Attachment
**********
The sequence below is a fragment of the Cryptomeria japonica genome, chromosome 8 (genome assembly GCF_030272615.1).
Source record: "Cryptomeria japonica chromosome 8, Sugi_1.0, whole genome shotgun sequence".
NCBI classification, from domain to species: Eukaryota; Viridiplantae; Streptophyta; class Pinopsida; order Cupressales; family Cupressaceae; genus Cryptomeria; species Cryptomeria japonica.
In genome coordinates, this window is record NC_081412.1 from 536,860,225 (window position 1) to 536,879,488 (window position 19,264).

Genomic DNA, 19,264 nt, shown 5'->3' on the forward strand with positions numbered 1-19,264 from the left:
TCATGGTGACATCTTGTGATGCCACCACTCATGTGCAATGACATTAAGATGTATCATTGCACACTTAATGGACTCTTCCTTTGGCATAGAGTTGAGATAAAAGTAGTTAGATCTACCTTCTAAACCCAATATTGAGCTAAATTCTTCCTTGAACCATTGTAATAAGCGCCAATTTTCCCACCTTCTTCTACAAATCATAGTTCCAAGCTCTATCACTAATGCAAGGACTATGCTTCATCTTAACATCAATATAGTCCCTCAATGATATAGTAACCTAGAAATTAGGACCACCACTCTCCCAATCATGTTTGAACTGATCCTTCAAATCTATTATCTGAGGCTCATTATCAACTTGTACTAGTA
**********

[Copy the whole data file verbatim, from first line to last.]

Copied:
The sequence below is a fragment of the Cryptomeria japonica genome, chromosome 8 (genome assembly GCF_030272615.1).
Source record: "Cryptomeria japonica chromosome 8, Sugi_1.0, whole genome shotgun sequence".
NCBI classification, from domain to species: Eukaryota; Viridiplantae; Streptophyta; class Pinopsida; order Cupressales; family Cupressaceae; genus Cryptomeria; species Cryptomeria japonica.
In genome coordinates, this window is record NC_081412.1 from 536,860,225 (window position 1) to 536,879,488 (window position 19,264).

Genomic DNA, 19,264 nt, shown 5'->3' on the forward strand with positions numbered 1-19,264 from the left:
TCATGGTGACATCTTGTGATGCCACCACTCATGTGCAATGACATTAAGATGTATCATTGCACACTTAATGGACTCTTCCTTTGGCATAGAGTTGAGATAAAAGTAGTTAGATCTACCTTCTAAACCCAATATTGAGCTAAATTCTTCCTTGAACCATTGTAATAAGCGCCAATTTTCCCACCTTCTTCTACAAATCATAGTTCCAAGCTCTATCACTAATGCAAGGACTATGCTTCATCTTAACATCAATATAGTCCCTCAATGATATAGTAACCTAGAAATTAGGACCACCACTCTCCCAATCATGTTTGAACTGATCCTTCAAATCTATTATCTGAGGCTCATTATCAACTTGTACTAGTA